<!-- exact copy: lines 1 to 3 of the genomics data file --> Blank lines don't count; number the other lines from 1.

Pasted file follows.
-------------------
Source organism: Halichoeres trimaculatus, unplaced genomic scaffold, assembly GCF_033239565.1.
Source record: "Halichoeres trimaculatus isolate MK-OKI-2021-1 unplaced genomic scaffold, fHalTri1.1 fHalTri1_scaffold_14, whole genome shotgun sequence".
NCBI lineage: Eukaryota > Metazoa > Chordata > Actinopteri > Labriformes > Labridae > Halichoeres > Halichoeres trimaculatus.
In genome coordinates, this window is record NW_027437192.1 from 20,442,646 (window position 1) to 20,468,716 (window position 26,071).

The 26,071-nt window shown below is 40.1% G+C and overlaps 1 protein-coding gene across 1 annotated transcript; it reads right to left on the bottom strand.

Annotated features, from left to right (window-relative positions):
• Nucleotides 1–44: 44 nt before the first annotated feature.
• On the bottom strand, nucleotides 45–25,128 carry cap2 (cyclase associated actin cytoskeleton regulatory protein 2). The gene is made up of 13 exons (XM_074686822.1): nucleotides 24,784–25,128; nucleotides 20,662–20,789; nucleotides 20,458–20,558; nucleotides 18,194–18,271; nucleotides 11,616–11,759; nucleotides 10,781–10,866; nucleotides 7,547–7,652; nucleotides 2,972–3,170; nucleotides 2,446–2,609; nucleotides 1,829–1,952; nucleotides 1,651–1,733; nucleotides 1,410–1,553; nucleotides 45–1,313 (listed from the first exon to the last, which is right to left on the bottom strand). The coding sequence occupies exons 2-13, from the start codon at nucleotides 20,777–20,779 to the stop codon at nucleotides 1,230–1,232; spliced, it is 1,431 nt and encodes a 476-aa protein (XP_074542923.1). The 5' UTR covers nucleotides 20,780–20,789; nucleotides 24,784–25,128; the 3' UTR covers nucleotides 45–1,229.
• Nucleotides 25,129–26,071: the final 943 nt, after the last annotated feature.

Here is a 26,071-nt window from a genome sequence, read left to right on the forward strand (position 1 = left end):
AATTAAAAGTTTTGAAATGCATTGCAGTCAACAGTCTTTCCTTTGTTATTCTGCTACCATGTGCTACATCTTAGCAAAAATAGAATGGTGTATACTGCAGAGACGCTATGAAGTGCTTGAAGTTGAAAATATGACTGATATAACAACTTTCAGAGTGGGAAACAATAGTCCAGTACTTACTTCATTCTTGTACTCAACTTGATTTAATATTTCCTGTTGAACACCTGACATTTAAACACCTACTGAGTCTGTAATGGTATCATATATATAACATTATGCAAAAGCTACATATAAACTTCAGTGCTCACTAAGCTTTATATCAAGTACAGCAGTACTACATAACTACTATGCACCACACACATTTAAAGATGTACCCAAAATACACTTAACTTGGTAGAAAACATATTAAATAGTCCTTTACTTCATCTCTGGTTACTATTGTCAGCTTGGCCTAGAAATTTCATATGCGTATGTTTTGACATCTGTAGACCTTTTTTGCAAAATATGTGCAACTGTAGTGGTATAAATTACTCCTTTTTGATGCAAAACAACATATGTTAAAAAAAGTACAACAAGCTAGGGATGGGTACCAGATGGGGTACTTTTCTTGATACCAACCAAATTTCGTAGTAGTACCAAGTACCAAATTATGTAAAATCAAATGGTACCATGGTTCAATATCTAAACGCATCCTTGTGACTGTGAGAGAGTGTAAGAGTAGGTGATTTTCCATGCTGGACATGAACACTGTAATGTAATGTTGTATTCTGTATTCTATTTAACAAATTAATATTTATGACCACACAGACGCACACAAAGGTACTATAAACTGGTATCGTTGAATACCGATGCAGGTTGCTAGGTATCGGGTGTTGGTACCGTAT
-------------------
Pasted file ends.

Source organism: Halichoeres trimaculatus, unplaced genomic scaffold, assembly GCF_033239565.1.
Source record: "Halichoeres trimaculatus isolate MK-OKI-2021-1 unplaced genomic scaffold, fHalTri1.1 fHalTri1_scaffold_14, whole genome shotgun sequence".
NCBI lineage: Eukaryota > Metazoa > Chordata > Actinopteri > Labriformes > Labridae > Halichoeres > Halichoeres trimaculatus.